Hot or Cold

I often hear we don’t have enough color intensity in our desert flowers.

Part of that is our high sunlight intensity, part is the flower color used (pastels get washed out most days), and part is the overall landscape design (not enough contrast). And some of those are not desert flowers – an adobe wall does not make a Monet planting into the bold desert! All easily cured.

Photos 7/18/2014, at two of my 2012 Albuquerque West Mesa designs –

yellows are often dismissed, like Dahlberg Daisy in this pair of containers…

And note how that is two containers; not always 1 or 3 is the only way……. Yet, these are adobe walls, and very much sans-Monet, Martha, or Manitoba!

and there is plenty of gray foliage, but this works because of the overall space and colors. And what else?

Over the years, make it decades, many in the high desert object to all the yellows and purples they see…and improperly designed, I get tired of gray, too. There can be so much more.

Wooly Butterfly Bush/ Buddleia marrubifolia shows off orange…
I was more understated than the blue for this seat wall or banco, believe it or not…

“Small gestures get lost here” Larry Kornegay in Phoenix, Arizona

Robertson-RearWallSucZsc02-SML
the orange-red of dwarf California Fuschia / E. or Z. garettii…blue wall…
Robertson-RearWallSucZsc03-SML
blueish Mescal/ Agave neomexicana in case you missed blue…
Dions-Spheralcea-SML
off to Dion’s, and Orange Globemallow greets
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6 Replies to “Hot or Cold”

  1. What, no blue poppies or moss covered walls? Like Teri, I love the difference between the desert and my neck of the woods. Reminds me of the song, “Little Things Mean A Lot!”

    The moss covered walls are great…a place nearby with some rock outcrops actually has dormant moss. Yes, and you don’t need many big things to make an impact – often one!

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  2. Every photo here looks beautiful, just different than the Midwest flowers. All a matter of perspective. I love both!

    I think you hit on it – what works within where it is, its context. Tiny desert flowers and their delicate stems might get lost against a massive mixed conifer forest backdrop?

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  3. I am a SoCal girl transplanted to Houston! I miss the subtle colors of the desert. I find a serentity and calm in the dessert that doesn’t exist anywhere else. I like the small flowers that are like miracles. The wall colors are a truly perfect complement the plants! The two ceramic vessles with yellow flowers flowing over against the cinnamon brown wall is stunning! Thank you for the visual treat!!!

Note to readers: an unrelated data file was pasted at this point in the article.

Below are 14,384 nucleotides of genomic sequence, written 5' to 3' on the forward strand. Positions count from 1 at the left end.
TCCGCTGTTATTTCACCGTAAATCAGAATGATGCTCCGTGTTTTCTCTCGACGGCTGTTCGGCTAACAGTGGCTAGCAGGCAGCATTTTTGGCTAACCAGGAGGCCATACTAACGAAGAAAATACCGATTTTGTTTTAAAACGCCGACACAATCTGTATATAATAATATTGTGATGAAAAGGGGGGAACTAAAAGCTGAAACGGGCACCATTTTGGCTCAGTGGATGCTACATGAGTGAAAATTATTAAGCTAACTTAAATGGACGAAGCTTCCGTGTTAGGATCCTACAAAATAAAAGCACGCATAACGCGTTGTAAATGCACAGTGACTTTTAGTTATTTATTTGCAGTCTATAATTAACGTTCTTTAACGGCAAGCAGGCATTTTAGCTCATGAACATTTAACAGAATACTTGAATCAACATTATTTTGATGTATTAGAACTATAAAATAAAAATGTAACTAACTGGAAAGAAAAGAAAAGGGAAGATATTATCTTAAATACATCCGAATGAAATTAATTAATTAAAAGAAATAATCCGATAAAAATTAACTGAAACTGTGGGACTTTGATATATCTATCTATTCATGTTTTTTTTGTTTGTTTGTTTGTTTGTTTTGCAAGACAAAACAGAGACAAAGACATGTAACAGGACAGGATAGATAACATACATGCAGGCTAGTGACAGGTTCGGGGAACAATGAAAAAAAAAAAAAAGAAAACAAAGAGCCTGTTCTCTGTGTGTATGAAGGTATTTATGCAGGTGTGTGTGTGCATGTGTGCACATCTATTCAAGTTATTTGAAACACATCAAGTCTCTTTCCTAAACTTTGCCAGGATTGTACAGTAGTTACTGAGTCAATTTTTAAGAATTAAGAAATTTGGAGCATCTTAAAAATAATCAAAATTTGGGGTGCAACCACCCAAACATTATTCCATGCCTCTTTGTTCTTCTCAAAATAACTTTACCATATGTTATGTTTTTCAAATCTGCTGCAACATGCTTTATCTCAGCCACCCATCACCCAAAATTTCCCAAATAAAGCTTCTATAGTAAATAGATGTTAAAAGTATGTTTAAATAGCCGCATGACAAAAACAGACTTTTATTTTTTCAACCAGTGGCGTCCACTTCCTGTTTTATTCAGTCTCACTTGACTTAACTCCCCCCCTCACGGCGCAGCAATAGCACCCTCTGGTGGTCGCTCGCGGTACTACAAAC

That’s a good way to see it – those small flowers but big views or mountains (or walls, boulders, etc) really work toegether in their contrast. Some in sun, some in shadow.

    Thanks, I liked how I showed large containers on the plan, but the owner said tall containers as well – voila!

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  4. That’s my issue in a nutshell. When it comes to gardening/landscaping, where I really shine is precisely there, in those small gestures. The ones that either stink or get lost in most spaces.

    As to tiring of certain colors, I believe that is the source for at least half the hooraw over bluebonnets in Texas. That deep blue color is relatively uncommon here and it excites the eye when it occurs in swaths each year.

    But a smaller garden, especially where one can sit and enjoy it, is where the small gesture can add depth.

    I think that bluebonnet carpet among oaks and grasslands is a big gesture that grabs from driving by, but for a short time…then the oaks and drying gtrasses take over the big gestures. But at close hand, there are small gestures – but large first. Maybe large is your house< or a fence, or that one cactus in the planter?

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  5. ‘small gestures get lost here’ oh my yes

    dinky is stinky everywhere

    XO T

    Very true, and now I remember your comments on how cute kills, or something like that. Big and bold like our SW land!

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  6. I never get tired of gray foliage, or purple flowers. Give me mariola, Salvia pachyphylla, Salvia daghestanica, Artemesia versicolor, and a silvery agave, all against an adobe wall. Perfect.

    Or by any blank wall, or among spiky plants! What’s interesting is the popularity of gray ‘Powis Castle’ Sage here in El Paso – planting design more skilled than Abq, and it’s used as a low filler with greener plants than on a vast freeway missed from 70 mph, or in some unkempt mess where it’s lost.

    Now to get folks to use Mariola in the same manner, since it’s on every hill…oh, the 1000+ mariolas grown from my seed a decade never sold…..

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